The point is that you end up with a *LOT* more radioactive waste from burning coal than you do with fission.

Coal produces large amounts of greenhouse gasses, sulfur- and nitrogen-oxides, uranium, and thorium. The last two are radioactive, the middle two are the largest contributors to acid rain. The amount of uranium and thorium actually adds more radiation than storing the spent fissionable fuels. Add to that the issue of 100s:1 for coal to nuclear for fuel amounts.

In the US, for example, more radioactive material is released into the air by burning coal *than used in nuclear reactors*!

I never said that nuclear didn't have waste, hence the term "nuclear waste". However, "clean" coal is not very clean, either, and coal waste really should be treated the same as nuclear waste. It contains the same materials, and in higher quantities. Also, for the amount of produced power, you have *less* waste from fission than you do from coal... and that includes "clean" coal.

My primary sources were DOE, ORNL, which is part of the DOE, and PG&E.

Re:right.... (1)

Mr2cents (323101) | more than 8 years ago | (#13849727)

There are tombs that haven't been opened in 10 000 years, surely storing a few thousand m^3 of waist can be no technological problem. It's not like it is going to cover the earth...

Re:right.... (1)

mattotoole (872355) | more than 8 years ago | (#13849765)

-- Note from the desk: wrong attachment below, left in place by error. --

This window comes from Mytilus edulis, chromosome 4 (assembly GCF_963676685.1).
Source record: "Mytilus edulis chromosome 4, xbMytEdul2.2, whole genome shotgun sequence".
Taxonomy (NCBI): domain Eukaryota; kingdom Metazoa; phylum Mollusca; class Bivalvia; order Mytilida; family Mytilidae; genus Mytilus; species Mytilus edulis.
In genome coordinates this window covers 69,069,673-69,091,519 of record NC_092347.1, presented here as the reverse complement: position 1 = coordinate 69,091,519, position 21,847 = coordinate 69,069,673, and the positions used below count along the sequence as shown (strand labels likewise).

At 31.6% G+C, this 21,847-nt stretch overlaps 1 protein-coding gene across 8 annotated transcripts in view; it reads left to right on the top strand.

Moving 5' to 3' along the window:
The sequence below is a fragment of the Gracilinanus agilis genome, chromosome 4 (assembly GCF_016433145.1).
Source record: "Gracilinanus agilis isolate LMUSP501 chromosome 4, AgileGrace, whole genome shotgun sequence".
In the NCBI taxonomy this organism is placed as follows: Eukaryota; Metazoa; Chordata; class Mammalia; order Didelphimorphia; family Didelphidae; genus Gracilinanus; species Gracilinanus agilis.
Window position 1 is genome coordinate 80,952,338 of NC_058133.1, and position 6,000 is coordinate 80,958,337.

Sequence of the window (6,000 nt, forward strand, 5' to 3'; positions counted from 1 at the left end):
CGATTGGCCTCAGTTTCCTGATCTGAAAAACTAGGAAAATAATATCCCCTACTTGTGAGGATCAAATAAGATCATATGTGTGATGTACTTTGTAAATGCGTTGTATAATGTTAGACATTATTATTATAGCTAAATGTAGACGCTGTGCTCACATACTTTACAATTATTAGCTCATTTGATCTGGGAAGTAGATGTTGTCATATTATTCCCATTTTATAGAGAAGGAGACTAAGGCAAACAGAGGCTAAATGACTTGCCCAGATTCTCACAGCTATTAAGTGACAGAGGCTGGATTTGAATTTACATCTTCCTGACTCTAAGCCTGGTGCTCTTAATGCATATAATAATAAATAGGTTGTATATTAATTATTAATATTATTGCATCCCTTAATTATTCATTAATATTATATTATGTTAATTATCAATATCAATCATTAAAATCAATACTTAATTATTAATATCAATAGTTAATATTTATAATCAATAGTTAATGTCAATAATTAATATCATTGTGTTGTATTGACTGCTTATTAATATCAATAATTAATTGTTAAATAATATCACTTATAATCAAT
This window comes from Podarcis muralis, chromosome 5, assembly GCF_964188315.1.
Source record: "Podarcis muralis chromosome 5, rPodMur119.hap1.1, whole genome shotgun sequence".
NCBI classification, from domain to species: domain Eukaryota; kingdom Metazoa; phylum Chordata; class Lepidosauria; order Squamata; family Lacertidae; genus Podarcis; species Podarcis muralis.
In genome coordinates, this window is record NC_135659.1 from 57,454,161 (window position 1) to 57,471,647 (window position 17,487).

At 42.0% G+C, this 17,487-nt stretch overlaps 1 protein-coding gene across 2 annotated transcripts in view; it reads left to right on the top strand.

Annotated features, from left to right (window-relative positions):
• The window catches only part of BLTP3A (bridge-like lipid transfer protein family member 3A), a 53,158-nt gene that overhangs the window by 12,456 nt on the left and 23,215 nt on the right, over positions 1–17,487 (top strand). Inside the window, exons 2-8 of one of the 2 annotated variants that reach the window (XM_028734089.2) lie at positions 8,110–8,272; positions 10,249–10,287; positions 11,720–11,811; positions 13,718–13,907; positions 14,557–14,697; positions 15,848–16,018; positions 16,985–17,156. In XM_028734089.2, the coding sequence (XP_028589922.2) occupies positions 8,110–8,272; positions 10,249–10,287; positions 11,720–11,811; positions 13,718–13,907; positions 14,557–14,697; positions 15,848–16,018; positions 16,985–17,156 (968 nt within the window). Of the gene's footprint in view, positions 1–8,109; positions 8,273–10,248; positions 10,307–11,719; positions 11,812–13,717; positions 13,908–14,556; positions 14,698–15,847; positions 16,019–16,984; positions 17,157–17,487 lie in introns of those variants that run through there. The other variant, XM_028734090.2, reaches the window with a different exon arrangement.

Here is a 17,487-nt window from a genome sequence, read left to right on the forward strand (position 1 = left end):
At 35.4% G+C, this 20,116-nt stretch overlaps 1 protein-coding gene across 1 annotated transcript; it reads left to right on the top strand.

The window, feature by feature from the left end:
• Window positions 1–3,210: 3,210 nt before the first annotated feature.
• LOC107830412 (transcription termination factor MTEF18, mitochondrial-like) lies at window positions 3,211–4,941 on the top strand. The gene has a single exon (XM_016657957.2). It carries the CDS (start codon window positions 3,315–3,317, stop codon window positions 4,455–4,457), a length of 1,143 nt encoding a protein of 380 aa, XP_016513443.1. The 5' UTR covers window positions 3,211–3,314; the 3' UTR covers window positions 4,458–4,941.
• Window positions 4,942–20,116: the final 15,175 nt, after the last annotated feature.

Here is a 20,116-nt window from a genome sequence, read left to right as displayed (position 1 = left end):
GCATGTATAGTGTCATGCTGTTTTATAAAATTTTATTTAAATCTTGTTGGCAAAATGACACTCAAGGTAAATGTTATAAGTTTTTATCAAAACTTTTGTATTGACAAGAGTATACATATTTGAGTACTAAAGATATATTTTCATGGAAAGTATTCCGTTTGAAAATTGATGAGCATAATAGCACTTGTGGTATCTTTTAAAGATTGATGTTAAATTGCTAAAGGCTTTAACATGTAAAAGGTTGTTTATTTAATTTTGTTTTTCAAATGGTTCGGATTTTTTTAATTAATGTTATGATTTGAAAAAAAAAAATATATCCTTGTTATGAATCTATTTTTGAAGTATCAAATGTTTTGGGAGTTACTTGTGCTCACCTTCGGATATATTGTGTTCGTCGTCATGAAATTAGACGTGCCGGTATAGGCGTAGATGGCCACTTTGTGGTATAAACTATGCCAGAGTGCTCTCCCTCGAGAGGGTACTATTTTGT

There are tombs that haven't been opened in 10 000 years, surely storing a few thousand m^3 of waist can be no technological problem. It's not like it is going to cover the earth...

But there are plenty of 10,000 year old tombs that *have* been opened. So you're right, technology isn't the problem -- human nature is.

fossil fules (0)

Anonymous Coward | more than 8 years ago | (#13849750)

The mining of fossil fuels produces trace amounts of some nasty radioactives that escape into the environment. Tonnes of it! http://www.ornl.gov/info/ornlreview/rev26-34/text/ colmain.html [ornl.gov]

Well which is it? (1)

Average_Joe_Sixpack (534373) | more than 8 years ago | (#13849565)

in the face of a looming energy crisis and the threat of global warming

If the world is facing "Peak Oil", then the "global warming crisis" will subside once production is on the decline curve.

Re:Well which is it? (1)

Rycross (836649) | more than 8 years ago | (#13849596)

Except that in the US electricity is produced by burning coal, not oil. I don't think anyone actually burns oil for electricity.

Re:Well which is it? (4, Informative)

aaronl (43811) | more than 8 years ago | (#13849716)

The US certainly does burn oil in quite a few generation plants. There are statistics for it all over the 'net.

To quote PG&E "Most electricity in the U.S. is generated using coal, oil, natural gas, nuclear energy, or hydropower. Some production is done with alternative fuels like geothermal energy, wind power, biomass, solar energy, or fuel cells."